The Federal Reserve Bank of Chicago said on Thursday that Austan D. Goolsbee will become its next president, taking a seat at the central bank’s policy-setting table as officials work to bring down the fastest inflation in decades.
Mr. Goolsbee, who was a member and later chairman of the Council of Economic Advisers during the Obama administration between 2009 and 2011, has long been a faculty member at the University of Chicago’s Booth School of Business. He has a doctorate in economics from the Massachusetts Institute of Technology, and studied for his undergraduate degree at Yale.
He will replace Charles Evans, who has been in the role since 2007 and at the Chicago Fed since 1991 and is retiring.
The Chicago Fed district is made up of Iowa and most of Illinois, Indiana, Michigan and Wisconsin. The Fed’s 12 presidents oversee large staffs of researchers and bank supervisors and vote on monetary policy on a rotating basis.
Mr. Goolsbee will vote on policy in 2023, meaning that he will be an important voice at the table as the Fed continues its effort to wrangle rapid inflation and tries to decide just how aggressive a policy response that will require. He is expected to start on Jan. 9.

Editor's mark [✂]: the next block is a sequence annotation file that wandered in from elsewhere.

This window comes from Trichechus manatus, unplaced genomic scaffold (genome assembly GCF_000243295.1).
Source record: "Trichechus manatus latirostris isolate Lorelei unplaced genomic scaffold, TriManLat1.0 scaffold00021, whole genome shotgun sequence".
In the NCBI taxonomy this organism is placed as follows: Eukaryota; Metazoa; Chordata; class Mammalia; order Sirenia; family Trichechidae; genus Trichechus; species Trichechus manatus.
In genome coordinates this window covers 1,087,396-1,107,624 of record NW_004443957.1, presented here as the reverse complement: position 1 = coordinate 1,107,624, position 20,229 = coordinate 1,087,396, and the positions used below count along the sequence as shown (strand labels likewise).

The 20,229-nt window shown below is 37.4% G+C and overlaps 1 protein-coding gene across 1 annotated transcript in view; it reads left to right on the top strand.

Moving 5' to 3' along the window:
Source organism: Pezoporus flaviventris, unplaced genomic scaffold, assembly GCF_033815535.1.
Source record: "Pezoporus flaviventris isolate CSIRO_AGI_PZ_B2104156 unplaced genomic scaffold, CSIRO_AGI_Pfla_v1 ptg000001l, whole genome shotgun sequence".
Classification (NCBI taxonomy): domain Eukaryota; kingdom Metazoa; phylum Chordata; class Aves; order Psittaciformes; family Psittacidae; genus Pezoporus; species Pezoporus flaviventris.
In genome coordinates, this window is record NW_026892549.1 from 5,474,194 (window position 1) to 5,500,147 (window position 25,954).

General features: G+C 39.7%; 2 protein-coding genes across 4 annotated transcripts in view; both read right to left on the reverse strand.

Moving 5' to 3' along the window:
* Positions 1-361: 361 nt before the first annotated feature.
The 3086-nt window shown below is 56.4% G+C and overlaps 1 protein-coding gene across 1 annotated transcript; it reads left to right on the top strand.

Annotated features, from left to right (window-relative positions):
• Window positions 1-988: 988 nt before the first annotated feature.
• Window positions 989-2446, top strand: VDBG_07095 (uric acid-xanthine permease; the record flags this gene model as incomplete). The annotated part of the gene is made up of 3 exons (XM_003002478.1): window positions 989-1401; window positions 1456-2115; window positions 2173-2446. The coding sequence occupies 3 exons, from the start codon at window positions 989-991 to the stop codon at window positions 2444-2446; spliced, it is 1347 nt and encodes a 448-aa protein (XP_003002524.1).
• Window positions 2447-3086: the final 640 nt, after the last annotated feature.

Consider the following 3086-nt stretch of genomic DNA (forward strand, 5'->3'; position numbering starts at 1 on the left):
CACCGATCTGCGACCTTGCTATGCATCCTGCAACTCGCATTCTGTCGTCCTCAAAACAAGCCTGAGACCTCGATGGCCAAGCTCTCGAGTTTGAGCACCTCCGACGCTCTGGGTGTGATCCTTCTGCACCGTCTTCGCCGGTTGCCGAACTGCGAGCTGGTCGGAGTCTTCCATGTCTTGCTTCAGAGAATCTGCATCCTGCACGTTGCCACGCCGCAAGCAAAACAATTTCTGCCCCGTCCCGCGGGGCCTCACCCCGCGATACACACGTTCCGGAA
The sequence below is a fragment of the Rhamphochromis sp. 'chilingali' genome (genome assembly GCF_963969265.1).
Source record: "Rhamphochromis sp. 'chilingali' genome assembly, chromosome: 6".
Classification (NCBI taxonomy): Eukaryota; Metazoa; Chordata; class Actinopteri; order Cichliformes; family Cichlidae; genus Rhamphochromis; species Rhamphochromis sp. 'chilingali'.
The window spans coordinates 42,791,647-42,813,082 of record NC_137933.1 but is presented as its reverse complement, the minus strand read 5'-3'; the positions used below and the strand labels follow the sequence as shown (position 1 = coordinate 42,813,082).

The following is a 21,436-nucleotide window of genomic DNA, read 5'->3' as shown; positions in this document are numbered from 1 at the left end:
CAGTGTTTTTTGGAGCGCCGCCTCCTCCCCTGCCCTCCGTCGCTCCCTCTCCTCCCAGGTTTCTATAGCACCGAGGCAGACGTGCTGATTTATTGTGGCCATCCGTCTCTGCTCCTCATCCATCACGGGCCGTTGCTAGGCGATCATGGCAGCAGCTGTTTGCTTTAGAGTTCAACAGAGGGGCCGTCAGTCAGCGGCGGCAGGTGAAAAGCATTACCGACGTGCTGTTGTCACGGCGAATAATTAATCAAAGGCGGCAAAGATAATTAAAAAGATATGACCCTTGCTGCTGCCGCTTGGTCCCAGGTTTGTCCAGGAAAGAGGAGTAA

“These have been challenging, unprecedented times for the economy,” Mr. Goolsbee said in the statement from the Chicago Fed announcing the decision. “The bank has an important role to play.”
Mr. Goolsbee warned in an opinion column last year that using past economic experiences to understand pandemic-era inflation and labor market changes would be a mistake.
“Past business cycles look nothing like what the United States has gone through in the pandemic,” he wrote. “The most interesting questions aren’t really about recession and recovery. They center on whether any of the pandemic changes will last.”
He also participates in surveys of economic experts carried out by the Chicago Booth Initiative on Global Markets, which offers a snapshot of some of his thoughts on relevant topics including inflation and the growing divide between the rich and the poor. Early this year, he noted that corporate profit margins have increased — a sign that companies are increasing prices by more than their costs are climbing — but said that they had not shot up enough to explain inflation. In response to a question about whether price controls could be used to contain prices, he wrote: “Just stop. Seriously.”
In another Booth poll, asked if “the increasing share of income and wealth among the richest Americans is a major threat to capitalism,” he responded: “Duh.”
While many economists responded to Mr. Goolsbee’s appointment positively, there was some backlash. Senator Bob Menendez, a Democrat from New Jersey, has been pushing the Fed to appoint Latino leaders. He said the selection process — which is run by the local business and nonprofit leaders who sit on a regional bank’s board — is antiquated and opaque.
The result risks “perpetuating a legacy that has shut out Latinos from the upper echelons of leadership at the Fed,” Mr. Menendez said in a statement.